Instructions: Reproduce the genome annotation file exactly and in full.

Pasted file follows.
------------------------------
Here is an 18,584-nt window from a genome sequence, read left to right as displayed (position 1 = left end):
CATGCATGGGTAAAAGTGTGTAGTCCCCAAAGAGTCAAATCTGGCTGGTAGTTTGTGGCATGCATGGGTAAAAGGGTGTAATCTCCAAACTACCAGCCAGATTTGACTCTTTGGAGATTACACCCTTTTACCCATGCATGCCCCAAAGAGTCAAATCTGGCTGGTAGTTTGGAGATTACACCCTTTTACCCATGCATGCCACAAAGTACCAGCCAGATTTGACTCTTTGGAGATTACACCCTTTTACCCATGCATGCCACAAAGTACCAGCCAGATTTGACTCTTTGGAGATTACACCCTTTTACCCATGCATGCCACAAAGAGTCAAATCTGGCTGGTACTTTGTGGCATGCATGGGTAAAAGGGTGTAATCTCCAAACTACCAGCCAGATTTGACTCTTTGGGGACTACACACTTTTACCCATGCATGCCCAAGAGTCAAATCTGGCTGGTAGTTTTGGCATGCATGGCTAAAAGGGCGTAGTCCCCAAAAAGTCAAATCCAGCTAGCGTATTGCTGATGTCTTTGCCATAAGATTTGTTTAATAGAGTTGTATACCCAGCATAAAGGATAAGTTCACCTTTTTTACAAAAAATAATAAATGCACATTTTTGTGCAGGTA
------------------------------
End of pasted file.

Here is an 18,584-nt window from a genome sequence, read left to right as displayed (position 1 = left end):
CATGCATGGGTAAAAGTGTGTAGTCCCCAAAGAGTCAAATCTGGCTGGTAGTTTGTGGCATGCATGGGTAAAAGGGTGTAATCTCCAAACTACCAGCCAGATTTGACTCTTTGGAGATTACACCCTTTTACCCATGCATGCCCCAAAGAGTCAAATCTGGCTGGTAGTTTGGAGATTACACCCTTTTACCCATGCATGCCACAAAGTACCAGCCAGATTTGACTCTTTGGAGATTACACCCTTTTACCCATGCATGCCACAAAGTACCAGCCAGATTTGACTCTTTGGAGATTACACCCTTTTACCCATGCATGCCACAAAGAGTCAAATCTGGCTGGTACTTTGTGGCATGCATGGGTAAAAGGGTGTAATCTCCAAACTACCAGCCAGATTTGACTCTTTGGGGACTACACACTTTTACCCATGCATGCCCAAGAGTCAAATCTGGCTGGTAGTTTTGGCATGCATGGCTAAAAGGGCGTAGTCCCCAAAAAGTCAAATCCAGCTAGCGTATTGCTGATGTCTTTGCCATAAGATTTGTTTAATAGAGTTGTATACCCAGCATAAAGGATAAGTTCACCTTTTTTACAAAAAATAATAAATGCACATTTTTGTGCAGGTA